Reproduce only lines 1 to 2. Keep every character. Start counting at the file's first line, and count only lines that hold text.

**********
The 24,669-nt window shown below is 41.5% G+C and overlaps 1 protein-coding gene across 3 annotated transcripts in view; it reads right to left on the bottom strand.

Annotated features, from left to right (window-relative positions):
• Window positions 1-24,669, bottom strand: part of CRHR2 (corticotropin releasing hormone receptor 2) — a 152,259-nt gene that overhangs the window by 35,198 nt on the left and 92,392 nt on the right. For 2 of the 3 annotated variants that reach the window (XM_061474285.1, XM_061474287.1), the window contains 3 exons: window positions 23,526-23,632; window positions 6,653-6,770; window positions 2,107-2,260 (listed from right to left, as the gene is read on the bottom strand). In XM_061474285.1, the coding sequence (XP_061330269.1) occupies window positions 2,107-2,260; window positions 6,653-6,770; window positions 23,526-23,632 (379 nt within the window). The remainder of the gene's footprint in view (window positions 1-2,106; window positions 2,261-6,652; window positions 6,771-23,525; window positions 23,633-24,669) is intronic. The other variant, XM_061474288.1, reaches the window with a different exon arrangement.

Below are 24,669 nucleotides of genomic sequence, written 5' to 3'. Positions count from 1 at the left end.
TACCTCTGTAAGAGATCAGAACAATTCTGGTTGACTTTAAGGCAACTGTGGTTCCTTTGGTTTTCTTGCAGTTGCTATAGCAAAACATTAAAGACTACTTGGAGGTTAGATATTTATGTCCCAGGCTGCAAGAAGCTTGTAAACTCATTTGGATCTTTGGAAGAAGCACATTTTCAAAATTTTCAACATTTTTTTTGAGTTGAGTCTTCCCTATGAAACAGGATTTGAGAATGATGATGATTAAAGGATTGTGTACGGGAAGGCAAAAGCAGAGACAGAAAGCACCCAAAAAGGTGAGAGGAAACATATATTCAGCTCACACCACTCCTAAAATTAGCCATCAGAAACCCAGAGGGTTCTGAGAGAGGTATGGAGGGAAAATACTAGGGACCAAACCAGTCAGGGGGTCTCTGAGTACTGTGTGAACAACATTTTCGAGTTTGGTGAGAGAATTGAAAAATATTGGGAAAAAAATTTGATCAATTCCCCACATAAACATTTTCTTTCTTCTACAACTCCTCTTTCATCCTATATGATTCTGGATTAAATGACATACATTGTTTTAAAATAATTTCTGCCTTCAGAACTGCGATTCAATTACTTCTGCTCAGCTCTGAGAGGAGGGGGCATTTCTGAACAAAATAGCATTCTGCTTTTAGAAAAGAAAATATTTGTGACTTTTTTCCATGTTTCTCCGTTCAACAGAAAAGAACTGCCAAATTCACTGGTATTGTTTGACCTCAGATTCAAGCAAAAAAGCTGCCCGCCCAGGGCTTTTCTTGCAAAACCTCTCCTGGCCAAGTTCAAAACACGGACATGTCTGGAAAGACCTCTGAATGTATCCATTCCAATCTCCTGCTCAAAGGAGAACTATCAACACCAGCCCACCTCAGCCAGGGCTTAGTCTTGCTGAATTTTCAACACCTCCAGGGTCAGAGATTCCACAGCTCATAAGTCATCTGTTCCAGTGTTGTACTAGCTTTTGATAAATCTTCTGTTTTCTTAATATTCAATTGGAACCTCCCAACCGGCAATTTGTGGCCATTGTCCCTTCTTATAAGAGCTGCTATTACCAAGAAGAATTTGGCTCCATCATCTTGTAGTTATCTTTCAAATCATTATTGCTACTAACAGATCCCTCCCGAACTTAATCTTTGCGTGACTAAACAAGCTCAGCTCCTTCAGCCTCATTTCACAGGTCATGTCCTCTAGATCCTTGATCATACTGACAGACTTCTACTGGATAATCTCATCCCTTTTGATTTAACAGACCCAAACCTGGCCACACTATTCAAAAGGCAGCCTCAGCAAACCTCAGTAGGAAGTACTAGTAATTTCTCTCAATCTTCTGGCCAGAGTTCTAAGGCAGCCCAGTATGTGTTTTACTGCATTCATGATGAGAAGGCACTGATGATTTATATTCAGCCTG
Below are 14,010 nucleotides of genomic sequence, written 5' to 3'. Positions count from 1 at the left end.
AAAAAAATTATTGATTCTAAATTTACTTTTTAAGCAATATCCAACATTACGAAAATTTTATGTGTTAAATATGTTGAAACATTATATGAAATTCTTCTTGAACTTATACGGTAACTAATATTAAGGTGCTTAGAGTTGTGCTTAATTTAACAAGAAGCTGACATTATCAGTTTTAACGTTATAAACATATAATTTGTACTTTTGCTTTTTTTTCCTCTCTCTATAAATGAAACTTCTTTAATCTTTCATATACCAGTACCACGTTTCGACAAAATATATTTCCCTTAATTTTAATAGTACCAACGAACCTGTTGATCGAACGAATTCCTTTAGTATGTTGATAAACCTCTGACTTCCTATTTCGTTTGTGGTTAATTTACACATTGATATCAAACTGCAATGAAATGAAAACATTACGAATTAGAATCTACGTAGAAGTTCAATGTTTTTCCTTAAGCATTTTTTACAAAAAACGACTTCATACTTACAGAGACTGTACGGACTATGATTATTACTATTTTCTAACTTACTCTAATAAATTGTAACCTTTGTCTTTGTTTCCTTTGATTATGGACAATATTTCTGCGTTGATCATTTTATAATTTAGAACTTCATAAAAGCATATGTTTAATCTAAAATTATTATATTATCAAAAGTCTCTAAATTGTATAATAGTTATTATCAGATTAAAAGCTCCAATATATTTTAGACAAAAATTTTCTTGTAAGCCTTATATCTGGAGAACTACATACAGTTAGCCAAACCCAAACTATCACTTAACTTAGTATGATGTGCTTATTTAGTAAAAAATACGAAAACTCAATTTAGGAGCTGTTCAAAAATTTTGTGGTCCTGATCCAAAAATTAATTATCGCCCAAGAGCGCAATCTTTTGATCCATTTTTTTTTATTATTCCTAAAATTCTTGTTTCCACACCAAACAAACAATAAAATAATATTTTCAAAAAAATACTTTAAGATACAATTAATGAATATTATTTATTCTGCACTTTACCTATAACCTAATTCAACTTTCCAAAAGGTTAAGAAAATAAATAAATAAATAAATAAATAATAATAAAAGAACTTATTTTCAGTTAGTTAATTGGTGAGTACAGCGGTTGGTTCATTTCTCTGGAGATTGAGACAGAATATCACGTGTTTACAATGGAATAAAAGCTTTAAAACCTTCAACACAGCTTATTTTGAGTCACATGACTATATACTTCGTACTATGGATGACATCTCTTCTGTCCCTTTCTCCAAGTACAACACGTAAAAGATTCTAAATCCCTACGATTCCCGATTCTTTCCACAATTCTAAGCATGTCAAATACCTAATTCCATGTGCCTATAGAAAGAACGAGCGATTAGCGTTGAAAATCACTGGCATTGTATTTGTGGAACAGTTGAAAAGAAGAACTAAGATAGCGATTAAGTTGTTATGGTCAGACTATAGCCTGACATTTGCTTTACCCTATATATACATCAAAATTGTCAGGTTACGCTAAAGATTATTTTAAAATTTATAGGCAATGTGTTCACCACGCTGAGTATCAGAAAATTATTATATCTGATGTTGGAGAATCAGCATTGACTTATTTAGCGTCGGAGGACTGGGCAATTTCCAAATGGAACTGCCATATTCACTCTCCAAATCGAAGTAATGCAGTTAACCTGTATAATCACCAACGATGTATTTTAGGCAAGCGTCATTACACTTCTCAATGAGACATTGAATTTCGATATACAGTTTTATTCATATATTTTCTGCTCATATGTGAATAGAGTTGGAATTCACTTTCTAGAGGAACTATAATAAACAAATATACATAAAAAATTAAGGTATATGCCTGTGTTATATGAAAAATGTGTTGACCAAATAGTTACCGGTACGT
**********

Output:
The 24,669-nt window shown below is 41.5% G+C and overlaps 1 protein-coding gene across 3 annotated transcripts in view; it reads right to left on the bottom strand.

Annotated features, from left to right (window-relative positions):